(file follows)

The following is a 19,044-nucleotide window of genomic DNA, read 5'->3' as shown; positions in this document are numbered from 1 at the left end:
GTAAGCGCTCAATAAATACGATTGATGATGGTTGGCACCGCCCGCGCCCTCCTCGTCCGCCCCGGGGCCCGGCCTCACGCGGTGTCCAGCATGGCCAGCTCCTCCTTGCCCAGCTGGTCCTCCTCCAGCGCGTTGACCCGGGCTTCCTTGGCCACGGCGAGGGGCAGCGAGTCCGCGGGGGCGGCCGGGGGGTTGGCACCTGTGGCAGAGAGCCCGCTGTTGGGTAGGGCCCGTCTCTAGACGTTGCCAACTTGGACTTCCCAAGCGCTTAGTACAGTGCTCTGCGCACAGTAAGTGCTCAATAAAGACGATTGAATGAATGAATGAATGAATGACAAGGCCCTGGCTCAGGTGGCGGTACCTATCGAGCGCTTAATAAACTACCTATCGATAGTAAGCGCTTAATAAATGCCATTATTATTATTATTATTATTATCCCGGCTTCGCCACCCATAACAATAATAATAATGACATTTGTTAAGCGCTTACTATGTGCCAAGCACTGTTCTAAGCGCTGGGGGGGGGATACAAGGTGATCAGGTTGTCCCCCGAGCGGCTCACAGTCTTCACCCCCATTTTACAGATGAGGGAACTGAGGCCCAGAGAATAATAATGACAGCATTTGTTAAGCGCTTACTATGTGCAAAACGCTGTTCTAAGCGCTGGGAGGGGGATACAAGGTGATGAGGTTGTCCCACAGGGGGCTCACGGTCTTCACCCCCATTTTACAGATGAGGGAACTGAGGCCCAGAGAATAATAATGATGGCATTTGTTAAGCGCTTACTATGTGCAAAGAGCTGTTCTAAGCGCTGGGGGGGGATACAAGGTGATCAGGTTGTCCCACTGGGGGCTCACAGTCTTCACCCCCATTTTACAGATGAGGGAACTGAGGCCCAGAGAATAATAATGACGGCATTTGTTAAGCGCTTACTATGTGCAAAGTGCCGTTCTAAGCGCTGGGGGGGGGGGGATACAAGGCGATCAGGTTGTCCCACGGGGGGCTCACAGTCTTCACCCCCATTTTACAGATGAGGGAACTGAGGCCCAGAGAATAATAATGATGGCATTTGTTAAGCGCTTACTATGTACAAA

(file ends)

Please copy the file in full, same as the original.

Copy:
The following is a 19,044-nucleotide window of genomic DNA, read 5'->3' as shown; positions in this document are numbered from 1 at the left end:
GTAAGCGCTCAATAAATACGATTGATGATGGTTGGCACCGCCCGCGCCCTCCTCGTCCGCCCCGGGGCCCGGCCTCACGCGGTGTCCAGCATGGCCAGCTCCTCCTTGCCCAGCTGGTCCTCCTCCAGCGCGTTGACCCGGGCTTCCTTGGCCACGGCGAGGGGCAGCGAGTCCGCGGGGGCGGCCGGGGGGTTGGCACCTGTGGCAGAGAGCCCGCTGTTGGGTAGGGCCCGTCTCTAGACGTTGCCAACTTGGACTTCCCAAGCGCTTAGTACAGTGCTCTGCGCACAGTAAGTGCTCAATAAAGACGATTGAATGAATGAATGAATGAATGACAAGGCCCTGGCTCAGGTGGCGGTACCTATCGAGCGCTTAATAAACTACCTATCGATAGTAAGCGCTTAATAAATGCCATTATTATTATTATTATTATTATCCCGGCTTCGCCACCCATAACAATAATAATAATGACATTTGTTAAGCGCTTACTATGTGCCAAGCACTGTTCTAAGCGCTGGGGGGGGGATACAAGGTGATCAGGTTGTCCCCCGAGCGGCTCACAGTCTTCACCCCCATTTTACAGATGAGGGAACTGAGGCCCAGAGAATAATAATGACAGCATTTGTTAAGCGCTTACTATGTGCAAAACGCTGTTCTAAGCGCTGGGAGGGGGATACAAGGTGATGAGGTTGTCCCACAGGGGGCTCACGGTCTTCACCCCCATTTTACAGATGAGGGAACTGAGGCCCAGAGAATAATAATGATGGCATTTGTTAAGCGCTTACTATGTGCAAAGAGCTGTTCTAAGCGCTGGGGGGGGATACAAGGTGATCAGGTTGTCCCACTGGGGGCTCACAGTCTTCACCCCCATTTTACAGATGAGGGAACTGAGGCCCAGAGAATAATAATGACGGCATTTGTTAAGCGCTTACTATGTGCAAAGTGCCGTTCTAAGCGCTGGGGGGGGGGGGATACAAGGCGATCAGGTTGTCCCACGGGGGGCTCACAGTCTTCACCCCCATTTTACAGATGAGGGAACTGAGGCCCAGAGAATAATAATGATGGCATTTGTTAAGCGCTTACTATGTACAAA